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Andy Fingerhut added a comment -

Alex, all your comments make sense.

If you think a ready-and-waiting patch that does those things would improve the odds of the ticket being vetted by Rich, please let us know.

My guess is that his decision will be based upon the description, not any proposed patches. If that is your belief also, I'll wait until he makes that decision before working on a patch. Of course, any other contributor is welcome to work on one if they like.

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Andy Fingerhut added a comment - Alex, all your comments make sense. If you think a ready-and-waiting patch that does those things would improve the odds of the ticket being vetted by Rich, please let us know. My guess is that his decision will be based upon the description, not any proposed patches. If that is your belief also, I'll wait until he makes that decision before working on a patch. Of course, any other contributor is welcome to work on one if they like.
Hide
Alex Miller added a comment -

Well nothing is certain of course, but I keep a special report of things I've "screened" prior to vetting that makes possible moving something straight from Triaged all the way through into Screened/Ok when Rich is able to look at them. This is a good candidate if things were in pristine condition.

That said, I don't know whether Rich will approve it or not, so it's up to you. I think the argument for portability is a strong one and complements the feature expression.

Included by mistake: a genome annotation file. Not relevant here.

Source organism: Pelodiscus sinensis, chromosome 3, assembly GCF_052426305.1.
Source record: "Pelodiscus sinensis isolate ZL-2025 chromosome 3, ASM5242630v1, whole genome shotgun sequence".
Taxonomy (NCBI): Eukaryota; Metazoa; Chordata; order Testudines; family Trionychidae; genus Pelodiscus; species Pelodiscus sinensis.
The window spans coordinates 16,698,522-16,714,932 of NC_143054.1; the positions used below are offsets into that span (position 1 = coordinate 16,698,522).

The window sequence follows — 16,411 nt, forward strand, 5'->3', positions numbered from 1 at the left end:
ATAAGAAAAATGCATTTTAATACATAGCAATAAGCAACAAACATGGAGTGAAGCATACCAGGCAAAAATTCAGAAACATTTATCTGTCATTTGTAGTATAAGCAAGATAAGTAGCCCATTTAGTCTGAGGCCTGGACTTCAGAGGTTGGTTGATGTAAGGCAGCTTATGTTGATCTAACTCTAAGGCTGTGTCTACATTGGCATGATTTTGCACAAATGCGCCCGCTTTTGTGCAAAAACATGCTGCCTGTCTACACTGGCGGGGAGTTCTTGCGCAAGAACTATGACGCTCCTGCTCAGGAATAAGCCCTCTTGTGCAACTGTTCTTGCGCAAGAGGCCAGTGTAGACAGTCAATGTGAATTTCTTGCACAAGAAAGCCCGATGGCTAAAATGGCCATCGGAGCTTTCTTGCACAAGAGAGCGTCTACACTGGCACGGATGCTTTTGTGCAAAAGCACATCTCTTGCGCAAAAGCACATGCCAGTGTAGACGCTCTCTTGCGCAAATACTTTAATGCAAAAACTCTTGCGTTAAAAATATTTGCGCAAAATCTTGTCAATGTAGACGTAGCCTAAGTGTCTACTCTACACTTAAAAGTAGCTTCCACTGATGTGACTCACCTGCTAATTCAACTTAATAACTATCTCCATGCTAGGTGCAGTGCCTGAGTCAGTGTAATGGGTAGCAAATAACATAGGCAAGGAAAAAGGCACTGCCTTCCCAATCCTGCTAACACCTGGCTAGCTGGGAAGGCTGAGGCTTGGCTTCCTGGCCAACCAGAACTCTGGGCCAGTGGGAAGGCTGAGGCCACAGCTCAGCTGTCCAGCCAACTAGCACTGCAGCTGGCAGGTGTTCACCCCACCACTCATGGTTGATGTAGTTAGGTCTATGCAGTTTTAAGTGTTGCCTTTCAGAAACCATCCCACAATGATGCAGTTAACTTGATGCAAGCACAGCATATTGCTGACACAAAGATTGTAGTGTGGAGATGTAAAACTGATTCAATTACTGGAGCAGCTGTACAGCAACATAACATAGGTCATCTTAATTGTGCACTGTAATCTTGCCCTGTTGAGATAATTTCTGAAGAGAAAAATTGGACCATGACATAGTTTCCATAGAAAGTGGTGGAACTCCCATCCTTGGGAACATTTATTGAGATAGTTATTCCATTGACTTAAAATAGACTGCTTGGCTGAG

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Alex Miller added a comment - Well nothing is certain of course, but I keep a special report of things I've "screened" prior to vetting that makes possible moving something straight from Triaged all the way through into Screened/Ok when Rich is able to look at them. This is a good candidate if things were in pristine condition. That said, I don't know whether Rich will approve it or not, so it's up to you. I think the argument for portability is a strong one and complements the feature expression.
Hide
Alex Miller added a comment - - edited

I'd love to have a really high-quality patch on this ticket to consider for 1.8 that took into account my comments above.

Also, it occurred to me that I don't think this should be called "contains?", overlapping the core function with a different meaning (contains value vs contains key). Maybe "includes?"?